Jesus declared that on these two commandments the entire Torah rested.  Therefore, it is love for God and love for your fellow man that overrules every tradition created in the minds of men.

The Red Words #4 12/18/2018

No one sews a piece of unshrunk cloth on an old garment; or else the mew piece pulls away from the old and the tear is made worse.  And no one puts new wine into old wineskins; or else the new wine is spilled and the wineskins are ruined. But new wine must be put into new wineskins.  Mark 2:21-22

patch

Any time we are seeking to understand a scripture passage, we must first examine what was going on with the people directly involved.  Just before speaking the words above, Jesus was having dinner at Levi’s home – the account we considered last week. The fact that Jesus was associating with notorious sinners was in and of itself a scandal to the religious crowd. But apparently this gathering was on a day that the Pharisees and John’s disciples normally fasted. These disciples of John the Baptist and the Pharisees were therefore questioning Jesus about why His disciples didn’t keep the traditional fast days imposed by rabbinic decree.

As you read the Gospels, you quickly see that conflict surrounded Jesus much of the time.

In chapter 1 Jesus is confronted with the temptation of Satan and the dangers of the wilderness and wild animals; in Capernaum he attends synagogue and is confronted with a demon possessed synagogue member.

In ch. 2 Jesus heals a paralyzed man but forgives his sin publicly first, thus causing the  Pharisees to accuse him of blaspheming God. Now he has the audacity to choose a tax collector as a disciple and to actually eat with all those nasty sinners, and on a fast day no less!  Jesus is just plain irritating to the Pharisees.

Now Jesus explains why his disciples do not fast by saying there is no fasting at a wedding banquet and follows that declaration with a parable about patches and old garments.  The Pharisees readily understood about the wineskins; new wine expands and if the skins it is put into for fermentation are old, they’ll burst as the wine expands. Remember, there were no synthetic fabrics in the ancient world.  When you washed anything made of cloth, it shrank.

But what is the wedding stuff?  What in the world is He saying?

In parable language, Jesus announces that He is bringing something entirely new onto the scene –  the Kingdom of God –  which, by the way, will not fit in with the man made religious traditions of the elite.  His coming to earth can be likened to a wedding.  It is the beginning of an entirely new life for all who heed the call of the Gospel.

Jesus then made crystal clear that what He’s preaching is completely opposite of what the Pharisees are preaching. What the Pharisees preached was that you work your own way to heaven by doing enough good works to convince God that He should let you into heaven when you die.  (As a friend of mine said once, ‘Good luck with that!‘)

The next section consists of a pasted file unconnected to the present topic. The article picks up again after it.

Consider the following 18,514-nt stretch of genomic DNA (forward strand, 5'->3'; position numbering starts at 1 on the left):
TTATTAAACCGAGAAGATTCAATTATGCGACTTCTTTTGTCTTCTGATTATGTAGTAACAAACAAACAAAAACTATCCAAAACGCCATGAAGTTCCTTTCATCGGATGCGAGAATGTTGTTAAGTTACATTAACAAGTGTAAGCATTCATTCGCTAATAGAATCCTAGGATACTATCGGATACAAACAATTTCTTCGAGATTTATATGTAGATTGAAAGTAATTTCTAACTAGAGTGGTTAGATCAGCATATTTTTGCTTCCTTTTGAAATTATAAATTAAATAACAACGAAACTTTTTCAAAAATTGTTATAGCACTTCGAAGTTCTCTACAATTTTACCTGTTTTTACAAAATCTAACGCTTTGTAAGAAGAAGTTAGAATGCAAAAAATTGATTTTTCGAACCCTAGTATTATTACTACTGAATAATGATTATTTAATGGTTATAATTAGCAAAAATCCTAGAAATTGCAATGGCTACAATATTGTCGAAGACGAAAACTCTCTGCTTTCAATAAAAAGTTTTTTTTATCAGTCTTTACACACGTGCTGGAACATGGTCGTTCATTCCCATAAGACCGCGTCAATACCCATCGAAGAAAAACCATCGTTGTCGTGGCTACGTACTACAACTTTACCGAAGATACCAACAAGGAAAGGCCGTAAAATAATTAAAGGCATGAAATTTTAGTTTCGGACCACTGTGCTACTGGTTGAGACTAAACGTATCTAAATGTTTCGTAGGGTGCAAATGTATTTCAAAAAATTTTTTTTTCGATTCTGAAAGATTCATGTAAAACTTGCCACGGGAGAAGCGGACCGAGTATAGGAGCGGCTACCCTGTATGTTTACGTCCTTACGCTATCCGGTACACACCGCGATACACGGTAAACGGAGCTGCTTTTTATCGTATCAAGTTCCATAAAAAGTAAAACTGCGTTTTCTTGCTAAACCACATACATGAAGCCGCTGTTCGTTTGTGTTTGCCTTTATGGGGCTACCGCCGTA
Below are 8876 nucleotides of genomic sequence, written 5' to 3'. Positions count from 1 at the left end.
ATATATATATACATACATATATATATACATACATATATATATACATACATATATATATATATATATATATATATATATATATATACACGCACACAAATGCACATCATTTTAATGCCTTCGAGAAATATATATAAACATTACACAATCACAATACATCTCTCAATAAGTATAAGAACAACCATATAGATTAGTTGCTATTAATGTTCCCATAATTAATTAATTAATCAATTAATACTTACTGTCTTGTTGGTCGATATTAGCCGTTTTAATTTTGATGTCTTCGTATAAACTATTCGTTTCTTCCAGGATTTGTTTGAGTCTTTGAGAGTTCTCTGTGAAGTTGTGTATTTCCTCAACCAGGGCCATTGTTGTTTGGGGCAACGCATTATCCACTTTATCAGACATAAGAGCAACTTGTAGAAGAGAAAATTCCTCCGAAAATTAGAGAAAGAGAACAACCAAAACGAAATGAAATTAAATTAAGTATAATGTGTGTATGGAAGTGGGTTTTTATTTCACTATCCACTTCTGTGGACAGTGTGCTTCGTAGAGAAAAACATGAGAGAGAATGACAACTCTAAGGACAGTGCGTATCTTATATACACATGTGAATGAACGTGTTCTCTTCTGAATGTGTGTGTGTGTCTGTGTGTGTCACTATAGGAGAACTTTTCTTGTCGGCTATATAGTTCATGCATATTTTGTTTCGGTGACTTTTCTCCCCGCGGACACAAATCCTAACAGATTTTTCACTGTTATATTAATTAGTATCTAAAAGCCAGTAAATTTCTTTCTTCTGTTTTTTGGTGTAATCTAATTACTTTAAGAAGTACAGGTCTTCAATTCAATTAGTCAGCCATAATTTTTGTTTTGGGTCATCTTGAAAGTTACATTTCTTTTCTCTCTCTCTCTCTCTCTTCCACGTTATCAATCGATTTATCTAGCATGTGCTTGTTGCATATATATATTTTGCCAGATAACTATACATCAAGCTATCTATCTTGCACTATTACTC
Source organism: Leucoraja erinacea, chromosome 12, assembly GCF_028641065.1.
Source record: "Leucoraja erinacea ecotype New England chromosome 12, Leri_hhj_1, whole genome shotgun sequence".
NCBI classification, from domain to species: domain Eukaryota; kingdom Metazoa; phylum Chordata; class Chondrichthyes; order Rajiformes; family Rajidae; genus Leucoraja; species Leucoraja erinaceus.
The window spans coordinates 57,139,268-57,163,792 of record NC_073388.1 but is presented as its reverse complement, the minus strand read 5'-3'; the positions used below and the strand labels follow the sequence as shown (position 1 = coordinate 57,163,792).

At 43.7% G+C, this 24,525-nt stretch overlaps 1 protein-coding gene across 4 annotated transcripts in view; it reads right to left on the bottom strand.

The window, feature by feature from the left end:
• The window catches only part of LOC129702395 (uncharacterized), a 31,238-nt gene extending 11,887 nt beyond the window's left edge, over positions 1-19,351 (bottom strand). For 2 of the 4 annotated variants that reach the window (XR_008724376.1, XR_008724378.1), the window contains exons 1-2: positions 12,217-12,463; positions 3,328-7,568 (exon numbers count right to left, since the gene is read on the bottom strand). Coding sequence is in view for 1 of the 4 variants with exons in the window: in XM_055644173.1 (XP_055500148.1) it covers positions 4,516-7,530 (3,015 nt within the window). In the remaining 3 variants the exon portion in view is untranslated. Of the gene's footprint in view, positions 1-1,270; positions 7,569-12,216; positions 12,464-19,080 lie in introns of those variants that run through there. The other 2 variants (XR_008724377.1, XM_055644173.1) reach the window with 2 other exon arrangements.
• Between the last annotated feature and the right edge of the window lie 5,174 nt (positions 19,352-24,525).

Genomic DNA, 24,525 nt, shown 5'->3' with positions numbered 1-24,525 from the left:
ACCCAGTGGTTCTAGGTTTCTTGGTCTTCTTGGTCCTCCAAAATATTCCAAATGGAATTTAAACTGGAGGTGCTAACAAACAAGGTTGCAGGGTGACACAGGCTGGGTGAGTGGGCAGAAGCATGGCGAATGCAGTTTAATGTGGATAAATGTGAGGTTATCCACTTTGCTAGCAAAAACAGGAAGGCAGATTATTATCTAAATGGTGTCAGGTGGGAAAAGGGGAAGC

The message of Jesus is so different, so opposite: He not only offers forgiveness to the worst of sinners but He actually is comfortable enough to sit down to a meal with them! This is an outrage to the Pharisees. And so on the heels of that act in regard to Matthew, Jesus now spells out just exactly how incompatible His message is with the establishment’s religious views.  In this confrontation with the Pharisees, Jesus makes abundantly clear that there is no mixing of the old ways of legalism with the coming of the Kingdom, for salvation by grace through faith is a brand new garment.

The Pharisees should have quickly related what He was saying to something they knew from the prophet, Ezekiel:

“I will give you a new heart and put a new spirit in you; I will remove from you your heart of stone and give you a heart of flesh. And I will put my Spirit in you and move you to follow my decrees and be careful to keep my laws.” Ezekiel 36:26-27

But they didn’t.  They had it backwards.  Their teaching was comprised of a legalistic and harsh keeping of rules and with His parable, Jesus declares the absolute incompatibility of the gospel with any words-based religious system.

Man’s sinfulness could not be ‘patched up’ with a few good works; mankind was in dire need of a brand new start – the gospel of repentance and forgiveness by grace made available through the precious Blood of our Lord Jesus Christ.

But lest anyone misunderstand, let’s be clear. The old garment is not God’s Torah, it’s not the Old Testament.  The old garment is the religious system of rituals and traditions devised by man.  It is the religion of human self-righteousness and pieces of the gospel can never be stitched into it.

Make no mistake about it – the Pharisee-spirit is alive and well today.  Human nature likes independence, self-sufficiency, pride of achievement.  We are all the proverbial two year old who says, “I can do it myself!!!”

However, that doesn’t work when it comes to salvation or holiness.  No, my dear friend, you can’t do it yourself!  Jesus said, “Without Me you can do nothing.” John 15:5

I cannot save myself; and I cannot sanctify myself.  For it is God who is at work in you both to will and to do of His good pleasure.  Philippians 2:13  Yes, He does the work in us; all He asks is that we acknowledge our complete dependence on Him and live grateful for His grace.

This Christmas season, may we all be renewed in the wonderment of His amazing grace!